Robots to help with stroke patients

Robots are being used to help in the rehabilitation of those who have had strokes.

According to boffins at the Department of Occupational Therapy in Kitasato University East Hospital in Kanagawa, Japan,  the so called “Robot Therapy”, in which stroke patients have their paralysed arms moved around by robots, combined with standard rehabilitation, can help improve arm and shoulder mobility.

In research presented at the American Stroke Association’s International Stroke Conference 2011, it was found that patients getting help from robots had shown a “marked improvement” in the motor function in shoulders, elbows and forearms.

The docs carried out their research with 60 stroke victims suffering from paralysis on one side of the body who had suffered a stroke in the previous four to eight weeks.

All received standard rehabilitation therapy from an occupational therapist.

The researchers split the group and gave half robotic therapy every day for six weeks, in sessions lasting 40 minutes. The other half spent the same amount of time working through a standard self-training program, which included stretches and exercises of their affected arm.

The robots were given five programs to help patients, one of which went by the name of “forward reach,” in which the robot helps patients extend their arms forward as if reaching for something in front of them.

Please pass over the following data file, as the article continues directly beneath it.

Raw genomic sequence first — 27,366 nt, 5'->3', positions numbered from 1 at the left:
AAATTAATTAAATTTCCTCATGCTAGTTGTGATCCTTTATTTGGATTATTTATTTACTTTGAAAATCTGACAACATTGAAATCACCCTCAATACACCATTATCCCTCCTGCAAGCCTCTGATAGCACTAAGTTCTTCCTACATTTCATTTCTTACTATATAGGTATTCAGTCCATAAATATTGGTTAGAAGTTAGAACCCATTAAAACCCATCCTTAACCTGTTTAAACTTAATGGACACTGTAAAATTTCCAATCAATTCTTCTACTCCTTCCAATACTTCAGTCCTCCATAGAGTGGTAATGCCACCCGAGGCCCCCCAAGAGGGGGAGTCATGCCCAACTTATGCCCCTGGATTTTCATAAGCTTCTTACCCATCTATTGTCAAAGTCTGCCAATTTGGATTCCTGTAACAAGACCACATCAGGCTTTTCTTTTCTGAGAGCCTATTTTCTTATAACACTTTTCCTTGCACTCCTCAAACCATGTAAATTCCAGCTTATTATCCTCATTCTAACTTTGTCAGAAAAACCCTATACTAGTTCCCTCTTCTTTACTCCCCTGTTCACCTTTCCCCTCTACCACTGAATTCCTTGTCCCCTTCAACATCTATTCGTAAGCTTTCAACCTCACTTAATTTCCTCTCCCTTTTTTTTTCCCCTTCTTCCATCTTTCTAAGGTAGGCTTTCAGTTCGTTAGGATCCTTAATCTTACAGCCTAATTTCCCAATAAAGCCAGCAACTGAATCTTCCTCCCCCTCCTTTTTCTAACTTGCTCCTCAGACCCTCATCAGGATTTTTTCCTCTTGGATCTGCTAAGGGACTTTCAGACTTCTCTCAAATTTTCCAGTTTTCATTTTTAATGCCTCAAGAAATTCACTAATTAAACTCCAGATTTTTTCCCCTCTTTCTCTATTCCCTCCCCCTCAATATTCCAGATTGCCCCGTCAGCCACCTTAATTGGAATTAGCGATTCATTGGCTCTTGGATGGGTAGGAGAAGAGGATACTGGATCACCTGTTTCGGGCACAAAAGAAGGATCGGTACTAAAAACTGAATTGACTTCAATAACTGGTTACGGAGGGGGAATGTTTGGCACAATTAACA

The doctors claimed that they saw a marked improvement in these patients and it seems they could also be a better option than physical and occupational therapists who aren’t always available to provide care. They added that “self-training, if not done correctly, can result in pain and disability.”

“Robots, on the other hand, can carry out the repetitive movement exercise with exactly the right movement pattern to prevent misuse,” said Kayoko Takahashi, lead author of the study and clinician and research associate in the Department of Occupational Therapy in Kitasato University East Hospital in Kanagawa, Japan.

However he added that “further research using larger groups of patients was necessary to investigate the efficacy of such robotic exercise in more detail.”